Posted on | December 5, 2013 | No Comments
BioPen to rewrite orthopaedic implants surgery (Health Canal)
A handheld “bio pen” developed in the labs of the University of Wollongong will allow surgeons to repair damaged and diseased bone material by delivering live cells and growth factors directly to the site of injury, accelerating the regeneration of functional bone and cartilage.
Researchers from the UOW-headquartered Australian Research Council Centre of Excellence for Electromaterials Science (ACES) have developed the prototype BioPen that will give surgeons greater control over where the materials are deposited while also reducing the time the patient is in surgery.
Delivery of stem cells and/or growth factors into the injury site is currently through injection using a biomaterial carrier.
Posted on | December 1, 2013 | No Comments
LAWYERS SET TO EARN $1 BILLION IN DEPUY ASR DEAL (Orthopedics This Week)
Lawyers representing over 8,000 plaintiffs in DePuy ASR hip lawsuits are recommending that their clients accept Johnson & Johnson’s (J&J) $2.5 billion settlement offer.
For good reason. According to a November 25, 2013 New York Times article by Barry Meier, the lawyers stand to earn almost $1 billion.
Those lawyers have publicly praised the deal and described it as an “innovative plan” that will compensate patients who had to have hip revision surgery. After the lawyers’ fees, Meier reported that patients will get about $160,000 on average to compensate for their pain and suffering. There is also a $475 million pool for added payments to the most severely injured. In addition, J&J agreed to pay claims from private insurers and agencies like Medicare seeking to recover the costs of operations and other medical treatments related to the device.
Posted on | November 29, 2013 | No Comments
Brazil’s Big Opportunity Can’t Wait for This Health Care Leader (Daily Finance)
Read S+N Press Release here
Remember when emerging markets were destined to make investors rich? It hasn’t worked out that way in 2013 — not after China’s leading stocks have disappointed and Brazil’s economy has slowed down from the lofty growth projections of a few years ago. Those can’t-miss growth opportunities just haven’t panned out yet for the most part.
Yet the potential is there in emerging markets, no doubt. Leading medical device firms have made big acquisitions in developing nations, led by Medtronic and Stryker in China over the past year. Orthopedics rival Smith & Nephew isn’t shying away from the emerging markets game, either. It’s beefed up its own exposure abroad lately with its purchase of a quarter of the business of Brazilian device firm Politic Saude. But is this the right move for this medical device giant in its emerging markets push?
Smith & Nephew makes a move
Emerging markets have been a big boon for Smith & Nephew, which has been hit with the headwinds of stiff competition and pricing pressures that have slowed many leaders in the medical device industry. Even with the company’s shaky financial performance recently, however, this stock has been on a roll for investors over the past two years.
Posted on | November 27, 2013 | No Comments
MOM HIPS: BANNED IN BRITAIN (Orthopedics This Week)
The United Kingdom has banned metal-on-metal hips.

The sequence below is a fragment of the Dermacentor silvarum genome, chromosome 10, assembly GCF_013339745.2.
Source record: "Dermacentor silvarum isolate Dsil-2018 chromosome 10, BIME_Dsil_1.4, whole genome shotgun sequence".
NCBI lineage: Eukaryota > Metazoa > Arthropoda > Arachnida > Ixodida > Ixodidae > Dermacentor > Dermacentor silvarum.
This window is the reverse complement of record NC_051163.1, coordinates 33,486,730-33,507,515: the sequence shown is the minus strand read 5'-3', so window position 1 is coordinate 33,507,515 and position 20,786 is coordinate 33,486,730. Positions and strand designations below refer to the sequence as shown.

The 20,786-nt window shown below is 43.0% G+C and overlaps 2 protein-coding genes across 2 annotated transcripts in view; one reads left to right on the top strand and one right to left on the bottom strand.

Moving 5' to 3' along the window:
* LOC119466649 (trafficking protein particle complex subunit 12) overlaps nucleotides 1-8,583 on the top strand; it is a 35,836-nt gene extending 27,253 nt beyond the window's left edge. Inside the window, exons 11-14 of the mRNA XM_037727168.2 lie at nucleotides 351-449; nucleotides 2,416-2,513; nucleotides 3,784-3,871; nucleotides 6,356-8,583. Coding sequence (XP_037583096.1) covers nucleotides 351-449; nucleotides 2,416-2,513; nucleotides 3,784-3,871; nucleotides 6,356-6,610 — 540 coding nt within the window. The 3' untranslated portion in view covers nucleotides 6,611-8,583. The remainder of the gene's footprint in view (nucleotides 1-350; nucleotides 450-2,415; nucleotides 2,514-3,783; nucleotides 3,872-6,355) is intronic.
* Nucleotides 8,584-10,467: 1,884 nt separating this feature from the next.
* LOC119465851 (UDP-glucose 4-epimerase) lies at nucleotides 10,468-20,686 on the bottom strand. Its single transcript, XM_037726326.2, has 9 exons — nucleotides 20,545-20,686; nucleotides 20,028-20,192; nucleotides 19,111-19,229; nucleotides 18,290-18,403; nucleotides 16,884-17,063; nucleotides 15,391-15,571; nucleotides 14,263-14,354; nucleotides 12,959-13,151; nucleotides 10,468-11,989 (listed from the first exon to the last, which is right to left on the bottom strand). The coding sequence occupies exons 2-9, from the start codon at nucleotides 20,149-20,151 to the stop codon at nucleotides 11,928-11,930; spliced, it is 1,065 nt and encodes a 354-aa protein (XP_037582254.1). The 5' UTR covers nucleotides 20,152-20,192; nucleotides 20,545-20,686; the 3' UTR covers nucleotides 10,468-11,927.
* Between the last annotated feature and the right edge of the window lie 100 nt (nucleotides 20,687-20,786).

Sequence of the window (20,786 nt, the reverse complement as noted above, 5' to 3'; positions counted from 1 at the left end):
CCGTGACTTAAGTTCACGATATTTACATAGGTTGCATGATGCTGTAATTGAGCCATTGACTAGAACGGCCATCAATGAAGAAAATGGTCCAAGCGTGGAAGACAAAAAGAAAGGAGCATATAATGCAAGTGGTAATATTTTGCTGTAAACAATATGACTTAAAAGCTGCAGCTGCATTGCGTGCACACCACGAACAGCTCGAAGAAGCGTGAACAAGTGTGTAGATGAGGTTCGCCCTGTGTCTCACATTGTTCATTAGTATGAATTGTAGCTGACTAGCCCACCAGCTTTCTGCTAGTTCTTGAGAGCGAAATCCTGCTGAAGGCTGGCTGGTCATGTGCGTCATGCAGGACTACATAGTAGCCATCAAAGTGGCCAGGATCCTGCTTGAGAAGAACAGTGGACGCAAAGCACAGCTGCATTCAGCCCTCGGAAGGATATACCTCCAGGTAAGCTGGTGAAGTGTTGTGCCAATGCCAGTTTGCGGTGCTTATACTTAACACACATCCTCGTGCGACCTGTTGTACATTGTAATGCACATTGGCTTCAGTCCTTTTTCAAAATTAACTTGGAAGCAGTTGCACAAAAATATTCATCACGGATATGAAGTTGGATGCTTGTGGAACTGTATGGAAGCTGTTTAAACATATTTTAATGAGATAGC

The UK’s National Health Service (NHS), following new guidelines issued by the country’s National Institute for Health and Care Excellence (NICE) has banned most metal-on-metal hip implants in all hospitals funded by NHS. Few of the implants would meet the new standards set by NICE. The ban will affect nearly all manufacturers of the devices.
The UK’s public health system is fully funded by the NHS, so every hospital falls under the ban.
Posted on | November 26, 2013 | No Comments
With back pain becoming increasingly more common, the clinical implications of disc research are greater than ever before. Therefore, these efforts should focus on disc preservation, which is less invasive than fusions, according to a presenter, here.
Gunnar B.J. Andersson, MD, PhD, noted in his plenary lecture at the Philadelphia Spine Research Symposium that the disc can be preserved for a while. “But, the primary cause [of degeneration] is genetic,” he said.
The number of fusions performed in the United States and the procedure’s cost has increased, and since fusion is an invasive approach it is more urgent than ever to find a cure for degenerative disc disease (DDD).
In 2011, the cost for a fusion increased to $44,000, he said. This underscores why disc research should continue and focus more intently on the preservation of the spinal disc. Hopefully, such a strategy will affect the degenerative process early on, at the stage when it first starts to be visible on MRI and well before it is detected on radiographs of the spine, Andersson said.
“In 2011 there were about 450,000 fusion operations in the United States — an enormous number. If we could replace some of them by a biologic treatment method, obviously it would have a huge impact on society,” said Andersson, who is the Section Editor of Basic Science & Technology for Orthopedics Today, said.
But, “we are not even close” on a biologic solution to disc preservation, he noted.
Andersson discussed limitations in the diagnosis and treatment of DDD and the problems that researchers face in understanding its etiology. One possible approach to solving this dilemma, he said, is to alter the effect the modifying factors of age, mechanical issues, obesity and others have on a person’s discs.
Researchers should also keep in mind that compared to any of these disc modifying factors, genetics may play an even larger, unalterable role in DDD. Secondary conditions may also impact the disc’s health, Andersson said.
He reviewed the mechanical, biochemical and nutritional theories of DDD.
“Whether the disc is the primary source of back pain or not, to me, is not that important in terms of research into retaining the disc because I know for sure it is a secondary source of back pain.” Andersson said.
“We do need better diagnostic methods…and we need noninvasive solutions,” he said. – by Susan M. Rapp
Andersson GBJ. Disc research: what are the clinical implications? Presented at: Philadelphia Spine Research Symposium. Nov. 6-8, 2013. Philadelphia.